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Part Two

BURNHAM’S WORK for the OSS marked a turning point in his intellectual career. His first two books written after his break with Trotskyism were broad sociopolitical works, concerned more with political trends within countries than geopolitical conflicts between countries. After the OSS study and for the rest of his career, however, with two major exceptions he brought his intellectual gifts to bear almost exclusively upon the central geopolitical struggle of the second half of the twentieth century, the Cold War.

This article appears in three parts.

 • Part One
 • Part Two
 • Part Three

“The Sixth Turn of the Communist Screw” and “Lenin’s Heir,” which appeared in Partisan Review in the summer of 1944 and early 1945, respectively, were the first public indications of Burnham’s altered focus (the OSS study remained secret). The Soviet Union, he asserted, was positioned to extend its political control from the Heartland to the remaining key power centers of the Eurasian continent. Moreover, Soviet goals would not likely change after Stalin because Stalinism was “a triumphant application” of Leninism. “There is nothing basic that Stalin has done… from the institution of terror as the primary foundation of the state to the assertion of a political monopoly, the seeds and even the shoots of which were not planted and flourishing under Lenin.” “Stalin,” wrote Burnham, “is Lenin’s Heir. Stalinism is communism.” Burnham’s linking of Stalin to Lenin produced, according to the historian Richard H. Pells, “a painful reexamination of socialist doctrine among American intellectuals in the immediate postwar years.” Many on the anti-Stalinist Left still believed that Stalinism had betrayed, not fulfilled Leninism. As William Barrett recalled, “Hitherto, the name of Lenin had been protected almost as a holy relic; the blame for any miscarriage of the Russian Revolution had been shunted over entirely on the head of Stalin, who thus provided a ready-made excuse for not locating the fault within the nature of Marxist doctrine itself.” Most of the anti-Stalinist Left, however, was not ready to so drastically and fundamentally change the premises of their political beliefs.15

Any lingering doubts in the intellectual community about James Burnham’s shifting intellectual focus were dispelled by the publication in 1947 of The Struggle for the World. There, for the first time in the United States and the West, was a broad, comprehensive analysis of the beginning of the Cold War, the nature of the Soviet communist threat to the world, and a strategy for U.S. and Western victory. Over the next five years, Burnham expanded and refined his analysis in two more books, The Coming Defeat of Communism (1950) and Containment or Liberation? (1952). Those books present a penetrating and lucid trilogy on the early years of the Cold War. Burnham’s admirers, such as Brian Crozier, Samuel Francis, and John O’Sullivan, have treated the three books as essentially a single three-volume work. O’Sullivan, in a brilliant, reflective essay in National Review, demonstrated that the fundamental geopolitical vision informing Burnham’s Cold War trilogy is traceable to The Managerial Revolution.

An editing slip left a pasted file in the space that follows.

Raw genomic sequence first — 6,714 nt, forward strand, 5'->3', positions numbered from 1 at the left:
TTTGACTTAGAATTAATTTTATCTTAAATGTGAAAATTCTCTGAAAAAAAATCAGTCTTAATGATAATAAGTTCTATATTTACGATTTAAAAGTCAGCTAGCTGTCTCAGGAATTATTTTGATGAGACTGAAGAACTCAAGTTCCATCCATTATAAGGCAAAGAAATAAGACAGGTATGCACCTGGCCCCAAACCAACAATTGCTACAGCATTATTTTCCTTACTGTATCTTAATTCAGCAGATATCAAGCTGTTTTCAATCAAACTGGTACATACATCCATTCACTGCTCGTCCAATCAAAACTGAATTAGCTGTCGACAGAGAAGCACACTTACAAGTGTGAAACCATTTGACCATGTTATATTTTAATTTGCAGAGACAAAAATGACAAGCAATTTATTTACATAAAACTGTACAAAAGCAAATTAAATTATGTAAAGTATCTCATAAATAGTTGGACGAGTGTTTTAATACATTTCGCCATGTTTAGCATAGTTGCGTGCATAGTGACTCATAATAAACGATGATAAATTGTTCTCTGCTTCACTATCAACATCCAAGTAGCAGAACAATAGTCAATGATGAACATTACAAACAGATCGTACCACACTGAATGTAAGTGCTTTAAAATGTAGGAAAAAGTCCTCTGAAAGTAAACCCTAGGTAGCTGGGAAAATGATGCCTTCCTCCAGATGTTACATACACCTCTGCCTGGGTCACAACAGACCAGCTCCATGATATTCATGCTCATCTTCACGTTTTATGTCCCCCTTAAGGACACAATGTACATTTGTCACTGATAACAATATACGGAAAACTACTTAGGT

These three works by Burnham span the time period from 1944 to 1952 and can be analytically divided into three broadly defined topics:

  1. The global context of the struggle and the nature of the Soviet communist threat;
  2. estimates and critiques of then existing U.S. and Western policies for dealing with the threat; and
  3. proposals or strategies to effectively respond to the threat and achieve ultimate victory.

Each book of the trilogy discusses, with varying emphases, those three topics; when considered together, they show Burnham’s ability to respond to specific events and changes within a larger, consistent intellectual framework.

All three works also manifest the continued influence on Burnham’s thought of “the Machiavellians” and the geopolitical theorist Halford Mackinder. He described the Soviet Union of 1945 as controlling the vast interior of Eurasia that Mackinder termed the Heartland of the “World-Island” (the Eurasian-African land mass). The Soviet position, wrote Burnham, “is…the strongest possible position on earth.” [T]here is no geographical position on earth which can in any way be compared with [the Soviet] main base.” The Heartland, he explained, is “the most favorable strategic position of the world.” From its Heartland base, the Soviet Union was positioned to expand into Europe, the Middle East, and Eastern and Southern Asia.